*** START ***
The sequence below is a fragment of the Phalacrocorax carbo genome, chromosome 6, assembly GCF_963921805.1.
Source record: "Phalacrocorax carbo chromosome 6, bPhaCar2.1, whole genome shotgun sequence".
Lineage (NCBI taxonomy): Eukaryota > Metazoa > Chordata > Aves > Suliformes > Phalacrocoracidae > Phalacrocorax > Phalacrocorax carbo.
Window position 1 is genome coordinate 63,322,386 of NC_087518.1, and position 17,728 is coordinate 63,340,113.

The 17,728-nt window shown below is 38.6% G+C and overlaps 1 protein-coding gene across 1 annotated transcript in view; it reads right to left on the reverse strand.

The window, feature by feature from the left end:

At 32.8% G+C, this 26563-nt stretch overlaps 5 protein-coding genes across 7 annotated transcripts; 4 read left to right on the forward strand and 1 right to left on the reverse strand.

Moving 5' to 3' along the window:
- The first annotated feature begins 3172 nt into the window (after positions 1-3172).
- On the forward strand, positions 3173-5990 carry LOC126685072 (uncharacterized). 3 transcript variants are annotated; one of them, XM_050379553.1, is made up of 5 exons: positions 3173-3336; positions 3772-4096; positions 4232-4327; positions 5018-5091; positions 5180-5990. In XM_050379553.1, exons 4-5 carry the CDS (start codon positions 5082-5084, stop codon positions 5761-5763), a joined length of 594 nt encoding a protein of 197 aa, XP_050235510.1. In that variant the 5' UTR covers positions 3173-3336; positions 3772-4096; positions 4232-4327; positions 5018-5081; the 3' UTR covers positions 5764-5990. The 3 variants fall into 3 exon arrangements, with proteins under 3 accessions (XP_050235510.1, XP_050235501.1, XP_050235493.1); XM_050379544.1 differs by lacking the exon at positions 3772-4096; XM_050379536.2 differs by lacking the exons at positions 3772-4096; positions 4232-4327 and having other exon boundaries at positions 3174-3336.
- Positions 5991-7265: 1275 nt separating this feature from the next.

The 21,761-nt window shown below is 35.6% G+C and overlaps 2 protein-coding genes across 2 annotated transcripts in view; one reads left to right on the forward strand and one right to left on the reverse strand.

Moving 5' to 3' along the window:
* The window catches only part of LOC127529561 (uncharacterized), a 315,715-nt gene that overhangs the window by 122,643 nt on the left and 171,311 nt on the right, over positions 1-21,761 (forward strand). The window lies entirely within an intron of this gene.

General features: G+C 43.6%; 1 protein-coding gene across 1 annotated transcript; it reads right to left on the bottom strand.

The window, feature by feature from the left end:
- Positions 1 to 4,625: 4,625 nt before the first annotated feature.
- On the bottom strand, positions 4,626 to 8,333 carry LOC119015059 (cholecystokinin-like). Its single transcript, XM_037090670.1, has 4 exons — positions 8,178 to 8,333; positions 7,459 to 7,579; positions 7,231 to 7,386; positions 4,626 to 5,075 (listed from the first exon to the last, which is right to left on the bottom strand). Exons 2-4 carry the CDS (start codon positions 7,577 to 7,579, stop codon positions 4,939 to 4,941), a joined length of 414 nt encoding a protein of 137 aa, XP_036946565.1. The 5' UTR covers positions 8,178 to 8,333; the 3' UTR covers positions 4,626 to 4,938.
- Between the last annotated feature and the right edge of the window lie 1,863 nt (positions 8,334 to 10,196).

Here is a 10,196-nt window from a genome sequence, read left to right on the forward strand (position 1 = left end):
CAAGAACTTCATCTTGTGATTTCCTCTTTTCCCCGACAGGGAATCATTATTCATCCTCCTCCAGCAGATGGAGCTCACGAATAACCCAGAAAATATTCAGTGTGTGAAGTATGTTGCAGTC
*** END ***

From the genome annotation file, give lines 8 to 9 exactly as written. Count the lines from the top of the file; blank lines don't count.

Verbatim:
Moving 5' to 3' along the window:
- The first annotated feature begins 3172 nt into the window (after positions 1-3172).